Poetry Friday: "Sometimes, I Am Startled Out of Myself", Barbara Crooker

Poetry Friday is hosted by Irene Latham at Live Your Poem

A few weeks ago, Linda Baie shared Mary Oliver’s magnificent “Wild Geese,”  one of my very favorite poems.  I love those last few lines:

Whoever you are, no matter how lonely,
the world offers itself to your imagination,
calls to you like the wild geese, harsh and exciting-
over and over announcing your place
in the family of things.

I was thinking of Oliver’s poem, geese,  and the need to find one’s “place in the family of things,” when I came upon this poem which mirrored Oliver’s poem in mood and beauty:

Sometimes, I Am Startled Out of Myself,

by Barbara Crooker

<!– (from Radiance) –>

like this morning, when the wild geese came squawking,
flapping their rusty hinges, and something about their trek
across the sky made me think about my life, the places
of brokenness, the places of sorrow, the places where grief
has strung me out to dry. And then the geese come calling,
the leader falling back when tired, another taking her place.
Hope is borne on wings. Look at the trees. They turn to gold
for a brief while, then lose it all each November.
Through the cold months, they stand, take the worst
weather has to offer. And still, they put out shy green leaves
come April, come May. The geese glide over the cornfields,
land on the pond with its sedges and reeds.
You do not have to be wise. Even a goose knows how to find
shelter, where the corn still lies in the stubble and dried stalks.
All we do is pass through here, the best way we can.
They stitch up the sky, and it is whole again.

14 thoughts on “Poetry Friday: "Sometimes, I Am Startled Out of Myself", Barbara Crooker

  1. And I love Barbara Crooker, too, Tara. How gorgeous this is, a true reflection, isn't it? I love the way the title moves us right into the poem! And "hope is born on wings". Thank you for this, and the link!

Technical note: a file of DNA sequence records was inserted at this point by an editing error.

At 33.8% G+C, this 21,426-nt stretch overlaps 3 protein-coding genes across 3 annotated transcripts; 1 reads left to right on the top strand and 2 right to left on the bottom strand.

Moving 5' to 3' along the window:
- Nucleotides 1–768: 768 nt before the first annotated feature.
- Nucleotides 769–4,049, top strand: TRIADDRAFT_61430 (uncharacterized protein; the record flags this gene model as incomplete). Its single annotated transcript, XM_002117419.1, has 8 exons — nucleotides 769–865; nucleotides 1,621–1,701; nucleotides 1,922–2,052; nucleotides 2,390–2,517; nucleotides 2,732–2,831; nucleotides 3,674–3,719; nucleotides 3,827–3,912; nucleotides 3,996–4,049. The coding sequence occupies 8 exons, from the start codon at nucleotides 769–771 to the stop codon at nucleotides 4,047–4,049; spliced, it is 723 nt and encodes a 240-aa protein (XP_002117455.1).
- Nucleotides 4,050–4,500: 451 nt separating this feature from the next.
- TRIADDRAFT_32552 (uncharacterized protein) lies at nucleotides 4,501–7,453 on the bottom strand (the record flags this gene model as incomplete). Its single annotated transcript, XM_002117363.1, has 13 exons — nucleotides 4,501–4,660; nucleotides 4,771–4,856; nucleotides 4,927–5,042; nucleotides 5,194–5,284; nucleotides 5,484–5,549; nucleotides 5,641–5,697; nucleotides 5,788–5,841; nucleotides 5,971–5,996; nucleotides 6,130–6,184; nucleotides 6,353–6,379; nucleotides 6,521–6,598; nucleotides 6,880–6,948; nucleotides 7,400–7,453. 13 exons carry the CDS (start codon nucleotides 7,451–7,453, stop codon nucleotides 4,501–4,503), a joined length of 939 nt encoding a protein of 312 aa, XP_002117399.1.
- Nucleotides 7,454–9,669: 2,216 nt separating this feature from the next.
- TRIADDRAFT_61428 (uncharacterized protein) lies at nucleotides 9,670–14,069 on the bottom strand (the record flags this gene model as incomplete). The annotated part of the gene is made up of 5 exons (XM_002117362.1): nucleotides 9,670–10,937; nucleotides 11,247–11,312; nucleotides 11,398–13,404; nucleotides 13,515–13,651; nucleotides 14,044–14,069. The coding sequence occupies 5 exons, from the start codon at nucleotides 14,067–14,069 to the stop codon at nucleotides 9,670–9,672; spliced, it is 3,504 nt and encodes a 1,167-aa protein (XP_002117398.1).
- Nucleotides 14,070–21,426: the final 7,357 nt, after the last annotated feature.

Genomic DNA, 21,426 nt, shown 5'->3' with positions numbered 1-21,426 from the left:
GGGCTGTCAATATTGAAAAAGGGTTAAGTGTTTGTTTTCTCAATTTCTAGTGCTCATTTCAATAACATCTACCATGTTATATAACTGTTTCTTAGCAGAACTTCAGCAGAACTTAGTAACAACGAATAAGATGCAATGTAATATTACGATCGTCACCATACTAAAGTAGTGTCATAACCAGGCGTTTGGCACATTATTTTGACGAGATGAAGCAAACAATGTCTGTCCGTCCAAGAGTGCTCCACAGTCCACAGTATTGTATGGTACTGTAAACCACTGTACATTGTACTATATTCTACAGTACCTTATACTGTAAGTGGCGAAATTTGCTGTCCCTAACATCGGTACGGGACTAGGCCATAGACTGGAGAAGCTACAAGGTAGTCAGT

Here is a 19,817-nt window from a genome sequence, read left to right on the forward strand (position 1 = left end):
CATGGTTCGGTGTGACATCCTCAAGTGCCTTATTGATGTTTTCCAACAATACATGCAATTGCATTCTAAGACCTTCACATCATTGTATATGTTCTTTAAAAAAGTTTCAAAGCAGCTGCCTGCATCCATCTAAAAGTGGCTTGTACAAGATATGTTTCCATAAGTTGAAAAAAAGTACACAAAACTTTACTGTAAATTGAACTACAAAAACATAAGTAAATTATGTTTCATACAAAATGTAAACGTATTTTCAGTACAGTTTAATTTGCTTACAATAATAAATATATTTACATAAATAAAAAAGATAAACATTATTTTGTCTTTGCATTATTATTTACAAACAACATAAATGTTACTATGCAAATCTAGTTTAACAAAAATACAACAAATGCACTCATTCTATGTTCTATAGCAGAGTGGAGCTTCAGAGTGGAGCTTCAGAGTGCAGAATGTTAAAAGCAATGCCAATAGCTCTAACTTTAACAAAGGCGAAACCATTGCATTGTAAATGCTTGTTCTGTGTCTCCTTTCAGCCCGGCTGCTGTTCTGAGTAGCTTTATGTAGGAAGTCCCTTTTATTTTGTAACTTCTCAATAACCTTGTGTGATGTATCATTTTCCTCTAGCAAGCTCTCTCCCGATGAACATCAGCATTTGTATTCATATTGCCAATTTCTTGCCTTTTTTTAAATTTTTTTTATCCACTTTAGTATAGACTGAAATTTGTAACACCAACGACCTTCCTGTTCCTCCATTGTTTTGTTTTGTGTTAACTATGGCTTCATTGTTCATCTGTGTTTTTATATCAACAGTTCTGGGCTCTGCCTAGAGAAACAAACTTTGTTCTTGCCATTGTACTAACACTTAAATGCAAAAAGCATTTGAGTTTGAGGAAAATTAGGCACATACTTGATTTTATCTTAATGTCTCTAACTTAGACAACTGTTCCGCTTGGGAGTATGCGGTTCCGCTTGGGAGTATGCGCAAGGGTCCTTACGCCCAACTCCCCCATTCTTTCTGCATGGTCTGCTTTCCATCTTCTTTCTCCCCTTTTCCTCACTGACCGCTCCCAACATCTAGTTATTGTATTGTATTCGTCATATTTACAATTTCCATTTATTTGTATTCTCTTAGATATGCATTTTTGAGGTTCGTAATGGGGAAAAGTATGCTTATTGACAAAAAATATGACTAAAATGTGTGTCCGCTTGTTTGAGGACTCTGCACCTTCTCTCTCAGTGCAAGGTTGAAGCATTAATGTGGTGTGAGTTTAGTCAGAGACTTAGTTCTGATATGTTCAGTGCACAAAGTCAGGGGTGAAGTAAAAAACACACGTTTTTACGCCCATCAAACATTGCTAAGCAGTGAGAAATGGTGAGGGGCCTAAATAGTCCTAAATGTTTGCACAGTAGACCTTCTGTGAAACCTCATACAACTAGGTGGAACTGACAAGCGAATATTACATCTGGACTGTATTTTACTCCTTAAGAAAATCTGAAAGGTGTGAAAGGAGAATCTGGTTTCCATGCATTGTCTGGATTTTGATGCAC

2. I, too, like that she makes the first line of her poem the title. Also, "All we do is pass through here, the best way we can." — I appreciate that she takes the pressure off! 🙂

  3. One of my favorite Barbara poems — actually there are too many favorites to name. You've paired the poem with the perfect photo. What a beautiful way to illustrate the healing power of nature. Now I'll think of this poem whenever I hear geese overhead.

  4. This poem stitches me up and makes me whole again. I keep reading Janet F.'s ebullient enthusiasm for students memorizing poetry. I have a few poems in my heart, and I'm thinking this needs to be the next one. "All we do is pass through here, the best way we can." Yes.Thank you for this. I am still in desperate need for poems like this in my life right now…but things are slowly, slowly getting better. On an unrelated note, before I did the more of this/less of that with my students, we watched bits of the Malala interview with Jon Stewart. I wanted them to have a glimpse of what education REALLY means (beyond recess and gym). I think some of them "got" it.

  5. "All we do is pass through here, the best way we can." This line is deep in my bones at the moment, too, Mary Lee. And, in a strange way, Malala figures in the same plane of thought – to hear her speak is to know the power of those words, right?

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